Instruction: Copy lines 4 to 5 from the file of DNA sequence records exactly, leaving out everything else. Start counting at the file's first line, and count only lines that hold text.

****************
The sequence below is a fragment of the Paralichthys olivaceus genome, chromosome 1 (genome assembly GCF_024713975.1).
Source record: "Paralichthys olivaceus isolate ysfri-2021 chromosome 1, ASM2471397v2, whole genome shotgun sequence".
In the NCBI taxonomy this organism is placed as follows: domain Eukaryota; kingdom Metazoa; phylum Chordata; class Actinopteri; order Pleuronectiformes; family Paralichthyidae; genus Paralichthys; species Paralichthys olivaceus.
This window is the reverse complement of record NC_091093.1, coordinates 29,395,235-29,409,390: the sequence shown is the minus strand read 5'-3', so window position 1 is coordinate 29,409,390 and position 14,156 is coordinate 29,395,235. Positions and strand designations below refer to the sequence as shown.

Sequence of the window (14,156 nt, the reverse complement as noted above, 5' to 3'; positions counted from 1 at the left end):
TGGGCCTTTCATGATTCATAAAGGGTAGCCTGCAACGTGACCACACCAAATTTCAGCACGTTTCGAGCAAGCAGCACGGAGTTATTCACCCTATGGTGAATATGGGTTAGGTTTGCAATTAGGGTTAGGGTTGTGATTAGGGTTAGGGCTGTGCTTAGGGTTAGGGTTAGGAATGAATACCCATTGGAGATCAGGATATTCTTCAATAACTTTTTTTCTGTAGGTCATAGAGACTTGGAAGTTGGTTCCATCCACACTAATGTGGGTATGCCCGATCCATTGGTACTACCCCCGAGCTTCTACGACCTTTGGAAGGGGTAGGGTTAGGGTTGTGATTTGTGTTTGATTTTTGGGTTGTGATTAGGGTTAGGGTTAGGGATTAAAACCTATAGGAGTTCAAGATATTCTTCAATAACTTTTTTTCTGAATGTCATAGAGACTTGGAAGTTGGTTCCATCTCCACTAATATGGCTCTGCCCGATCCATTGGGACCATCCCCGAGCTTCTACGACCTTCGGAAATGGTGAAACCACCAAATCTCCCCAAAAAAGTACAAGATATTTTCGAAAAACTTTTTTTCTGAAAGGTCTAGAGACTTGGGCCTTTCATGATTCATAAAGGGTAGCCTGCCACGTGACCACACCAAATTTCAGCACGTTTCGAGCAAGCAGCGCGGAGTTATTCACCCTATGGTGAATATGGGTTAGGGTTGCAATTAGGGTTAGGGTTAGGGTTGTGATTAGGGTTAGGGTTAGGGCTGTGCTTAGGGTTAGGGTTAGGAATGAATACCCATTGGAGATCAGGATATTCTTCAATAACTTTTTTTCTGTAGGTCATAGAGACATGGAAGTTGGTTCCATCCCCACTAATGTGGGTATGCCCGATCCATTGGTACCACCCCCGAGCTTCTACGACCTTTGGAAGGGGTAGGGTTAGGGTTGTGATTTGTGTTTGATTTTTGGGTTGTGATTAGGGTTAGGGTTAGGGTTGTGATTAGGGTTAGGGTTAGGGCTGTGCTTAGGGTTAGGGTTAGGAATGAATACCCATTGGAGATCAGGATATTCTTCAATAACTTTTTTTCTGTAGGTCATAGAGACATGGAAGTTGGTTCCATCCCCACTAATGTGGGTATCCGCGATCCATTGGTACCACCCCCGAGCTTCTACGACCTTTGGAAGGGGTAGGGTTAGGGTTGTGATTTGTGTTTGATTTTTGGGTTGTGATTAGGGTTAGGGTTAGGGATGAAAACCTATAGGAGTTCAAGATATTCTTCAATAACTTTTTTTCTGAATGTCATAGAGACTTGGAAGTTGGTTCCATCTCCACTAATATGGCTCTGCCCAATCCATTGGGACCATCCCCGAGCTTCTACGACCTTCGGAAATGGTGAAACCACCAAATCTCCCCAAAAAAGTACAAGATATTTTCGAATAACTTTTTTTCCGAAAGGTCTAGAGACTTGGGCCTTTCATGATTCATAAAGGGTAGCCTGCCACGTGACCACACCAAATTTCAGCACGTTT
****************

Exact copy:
This window is the reverse complement of record NC_091093.1, coordinates 29,395,235-29,409,390: the sequence shown is the minus strand read 5'-3', so window position 1 is coordinate 29,409,390 and position 14,156 is coordinate 29,395,235. Positions and strand designations below refer to the sequence as shown.

Sequence of the window (14,156 nt, the reverse complement as noted above, 5' to 3'; positions counted from 1 at the left end):